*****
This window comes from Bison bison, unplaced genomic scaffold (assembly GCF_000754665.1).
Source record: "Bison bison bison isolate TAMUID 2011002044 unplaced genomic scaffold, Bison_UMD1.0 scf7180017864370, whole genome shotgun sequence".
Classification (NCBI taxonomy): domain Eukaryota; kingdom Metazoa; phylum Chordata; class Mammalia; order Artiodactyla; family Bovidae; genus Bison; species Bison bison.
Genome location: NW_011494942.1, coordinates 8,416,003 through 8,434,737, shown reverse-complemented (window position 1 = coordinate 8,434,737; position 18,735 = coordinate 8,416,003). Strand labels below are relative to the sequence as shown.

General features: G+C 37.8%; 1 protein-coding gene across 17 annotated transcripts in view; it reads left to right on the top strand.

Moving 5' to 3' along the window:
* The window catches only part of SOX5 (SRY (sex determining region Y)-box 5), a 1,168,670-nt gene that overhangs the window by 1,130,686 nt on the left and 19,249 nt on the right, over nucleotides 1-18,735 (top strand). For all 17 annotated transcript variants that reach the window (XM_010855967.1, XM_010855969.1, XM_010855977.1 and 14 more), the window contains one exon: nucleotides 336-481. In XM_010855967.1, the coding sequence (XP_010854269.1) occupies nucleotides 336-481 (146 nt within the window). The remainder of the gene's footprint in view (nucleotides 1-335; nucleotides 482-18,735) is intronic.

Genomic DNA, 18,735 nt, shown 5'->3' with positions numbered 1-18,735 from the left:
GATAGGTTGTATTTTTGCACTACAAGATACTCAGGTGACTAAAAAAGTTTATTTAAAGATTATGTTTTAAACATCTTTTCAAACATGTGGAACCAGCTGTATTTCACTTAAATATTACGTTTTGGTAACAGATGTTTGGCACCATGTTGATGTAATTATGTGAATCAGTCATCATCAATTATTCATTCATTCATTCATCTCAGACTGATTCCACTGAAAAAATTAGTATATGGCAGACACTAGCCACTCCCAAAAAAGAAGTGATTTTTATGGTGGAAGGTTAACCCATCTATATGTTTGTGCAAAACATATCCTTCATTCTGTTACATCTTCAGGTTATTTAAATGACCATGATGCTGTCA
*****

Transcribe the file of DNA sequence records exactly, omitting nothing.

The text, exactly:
This window comes from Bison bison, unplaced genomic scaffold (assembly GCF_000754665.1).
Source record: "Bison bison bison isolate TAMUID 2011002044 unplaced genomic scaffold, Bison_UMD1.0 scf7180017864370, whole genome shotgun sequence".
Classification (NCBI taxonomy): domain Eukaryota; kingdom Metazoa; phylum Chordata; class Mammalia; order Artiodactyla; family Bovidae; genus Bison; species Bison bison.
Genome location: NW_011494942.1, coordinates 8,416,003 through 8,434,737, shown reverse-complemented (window position 1 = coordinate 8,434,737; position 18,735 = coordinate 8,416,003). Strand labels below are relative to the sequence as shown.

General features: G+C 37.8%; 1 protein-coding gene across 17 annotated transcripts in view; it reads left to right on the top strand.

Moving 5' to 3' along the window:
* The window catches only part of SOX5 (SRY (sex determining region Y)-box 5), a 1,168,670-nt gene that overhangs the window by 1,130,686 nt on the left and 19,249 nt on the right, over nucleotides 1-18,735 (top strand). For all 17 annotated transcript variants that reach the window (XM_010855967.1, XM_010855969.1, XM_010855977.1 and 14 more), the window contains one exon: nucleotides 336-481. In XM_010855967.1, the coding sequence (XP_010854269.1) occupies nucleotides 336-481 (146 nt within the window). The remainder of the gene's footprint in view (nucleotides 1-335; nucleotides 482-18,735) is intronic.

Genomic DNA, 18,735 nt, shown 5'->3' with positions numbered 1-18,735 from the left:
GATAGGTTGTATTTTTGCACTACAAGATACTCAGGTGACTAAAAAAGTTTATTTAAAGATTATGTTTTAAACATCTTTTCAAACATGTGGAACCAGCTGTATTTCACTTAAATATTACGTTTTGGTAACAGATGTTTGGCACCATGTTGATGTAATTATGTGAATCAGTCATCATCAATTATTCATTCATTCATTCATCTCAGACTGATTCCACTGAAAAAATTAGTATATGGCAGACACTAGCCACTCCCAAAAAAGAAGTGATTTTTATGGTGGAAGGTTAACCCATCTATATGTTTGTGCAAAACATATCCTTCATTCTGTTACATCTTCAGGTTATTTAAATGACCATGATGCTGTCA